I spent the past 24 hours in Ura, a small village in the Bumthang Valley, where the locals celebrate their annual religious festival. I received a challenge to wear native clothing and see how I felt, and another to learn a local dance (thanks, Katia!). In a country with national dress standards, where men and women wear tee shirts and jeans under their traditional robes, and with strong tourist restrictions to prevent irreverent trampling of local customs and culture, this challenge could not have been more timely.
So instead of arriving at the festival in my sweatshirt and khakis (my uniform these days!), I donned a kira, the local formal wear. Given the religious and historical significance of a day that bursts with bold, rich fabrics, lovingly tailored and embroidered; mesmerizes with masks and artifacts that have been chiseled and crafted through generations; and thrums with dances and rituals that tell ancient stories, putting some care into my appearance seemed appropriate. Nonetheless, I wavered between feeling like a foreigner playing dress-up and a culturally-sensitive visitor.
It was a sea of tees and telescope lenses, as the migration of young Bhutanese to cities and their increased focus on work meant that local attendance was thin, and consisted mostly of school-aged children and elders. I was glad to be another kira in the crowd. I got smiles and quizzical looks as I practiced my Bhutanese greetings on anyone who would make eye contact, and yanks and readjustments by local women when my long skirt was out of sorts. My guard came down as I shared a log with two young Bhutanese women and their children, and we giggled, shrieked and cowered together as the festival clown jabbed each of us with a large wooden phallus. (Note to those who have not been to Bhutan: phallic symbols and representations are everywhere, from public buildings to homes and altars.) But being out of my usual clothing and the habits and movements that come along with it left me feeling vulnerable as I didn’t quite fit in with the tee-shirt clad, nor with the kira clan.
And then, after the big afternoon dance, all of the tourists left and it was just me, a fellow traveler, our driver/lama and the locals. It had gotten cold as the sun started to set, and I’d switched from my kira back into my trekker threads. I sat on the steps to the temple, watching the townspeople perform the closing ceremony, dancing and turning in a circle to the beat of the drum. An older local waved over to me to come and join; I sheepishly shook my head. Another turn around the circle and he waved and beckoned again, and again, I shook my head, embarrassed of my drab attire on such a significant day and during such a significant dance. He motioned again and I relented, joining the circle and learning the dances and turns and swoops of gratitude and reverence. I stumbled and sashayed, as the clown (without a phallus in hand, fortunately) and those nearby “1-2-3!”-ed as we circled below the temple and under the mist rolling in for the evening. I was welcomed, khakis and all.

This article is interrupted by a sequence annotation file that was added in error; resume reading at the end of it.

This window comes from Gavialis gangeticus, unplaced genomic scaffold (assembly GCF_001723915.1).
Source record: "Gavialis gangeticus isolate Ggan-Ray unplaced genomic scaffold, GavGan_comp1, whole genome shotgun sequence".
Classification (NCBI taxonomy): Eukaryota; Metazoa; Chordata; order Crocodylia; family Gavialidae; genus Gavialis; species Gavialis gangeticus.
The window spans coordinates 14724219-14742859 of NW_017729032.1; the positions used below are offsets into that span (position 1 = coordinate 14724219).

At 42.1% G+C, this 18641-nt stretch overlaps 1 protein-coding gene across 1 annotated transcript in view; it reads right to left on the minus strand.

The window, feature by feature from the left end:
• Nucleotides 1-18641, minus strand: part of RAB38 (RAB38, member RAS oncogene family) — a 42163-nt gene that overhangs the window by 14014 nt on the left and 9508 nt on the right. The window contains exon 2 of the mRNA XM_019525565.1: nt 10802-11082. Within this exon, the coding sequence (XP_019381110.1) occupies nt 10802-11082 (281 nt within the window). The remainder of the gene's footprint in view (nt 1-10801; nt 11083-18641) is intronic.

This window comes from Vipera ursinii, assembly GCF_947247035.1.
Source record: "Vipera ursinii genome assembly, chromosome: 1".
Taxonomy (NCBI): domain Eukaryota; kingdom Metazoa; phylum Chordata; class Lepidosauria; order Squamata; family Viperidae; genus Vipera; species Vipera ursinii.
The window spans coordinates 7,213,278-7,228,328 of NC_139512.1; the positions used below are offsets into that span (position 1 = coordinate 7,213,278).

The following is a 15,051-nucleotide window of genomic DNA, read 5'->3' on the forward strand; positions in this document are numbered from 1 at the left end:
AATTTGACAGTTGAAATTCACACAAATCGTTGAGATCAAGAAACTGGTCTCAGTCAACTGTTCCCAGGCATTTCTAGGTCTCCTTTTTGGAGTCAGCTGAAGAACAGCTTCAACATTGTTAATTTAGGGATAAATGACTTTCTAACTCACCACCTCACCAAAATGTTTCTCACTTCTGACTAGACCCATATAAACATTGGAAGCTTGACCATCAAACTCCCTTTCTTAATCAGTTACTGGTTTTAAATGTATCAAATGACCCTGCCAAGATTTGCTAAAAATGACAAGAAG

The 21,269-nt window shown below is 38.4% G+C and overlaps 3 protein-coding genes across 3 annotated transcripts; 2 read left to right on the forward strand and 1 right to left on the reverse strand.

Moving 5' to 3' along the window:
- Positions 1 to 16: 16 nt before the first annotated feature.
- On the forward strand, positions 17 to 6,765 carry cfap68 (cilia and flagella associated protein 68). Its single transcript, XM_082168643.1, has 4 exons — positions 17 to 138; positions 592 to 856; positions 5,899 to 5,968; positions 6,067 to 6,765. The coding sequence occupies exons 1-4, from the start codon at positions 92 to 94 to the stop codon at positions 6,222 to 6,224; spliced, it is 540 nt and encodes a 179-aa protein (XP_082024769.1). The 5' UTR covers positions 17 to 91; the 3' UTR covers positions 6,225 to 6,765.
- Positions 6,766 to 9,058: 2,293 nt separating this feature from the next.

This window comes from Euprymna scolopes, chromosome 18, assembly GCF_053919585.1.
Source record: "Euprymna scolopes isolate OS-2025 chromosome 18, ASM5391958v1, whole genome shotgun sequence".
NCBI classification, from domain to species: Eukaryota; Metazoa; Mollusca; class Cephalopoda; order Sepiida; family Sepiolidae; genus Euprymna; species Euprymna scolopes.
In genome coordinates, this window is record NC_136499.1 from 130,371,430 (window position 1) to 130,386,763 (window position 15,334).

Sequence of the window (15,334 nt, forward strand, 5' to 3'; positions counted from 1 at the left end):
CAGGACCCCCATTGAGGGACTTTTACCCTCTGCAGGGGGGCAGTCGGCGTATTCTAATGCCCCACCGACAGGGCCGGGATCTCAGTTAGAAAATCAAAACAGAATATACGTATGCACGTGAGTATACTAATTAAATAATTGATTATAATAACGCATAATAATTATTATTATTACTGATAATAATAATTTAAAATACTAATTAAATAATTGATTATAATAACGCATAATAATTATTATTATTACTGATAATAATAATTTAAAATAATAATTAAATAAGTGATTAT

So, kira or khakis, I suppose it’s less about the clothing worn and more about the attitude and energy carried. But between the significance of every bangle and bold hue in India and the stringency of proper traditional attire in Bhutan, I’ve been reminded that what I put on my body tells a story… which is easy to forget in a tee shirt and jeans culture. While clothes do not a (wo)man or a culture make, a gentle nod to local customs and willingness to change habits and learn new traditions can go a long way.
Posing in my kira with the Colonel, former bodyguard to the King
Costumes and dances
The festival clown playing pranks… The baby burst into tears for good reason!
Adorable local girls in their kiras
The closing ceremony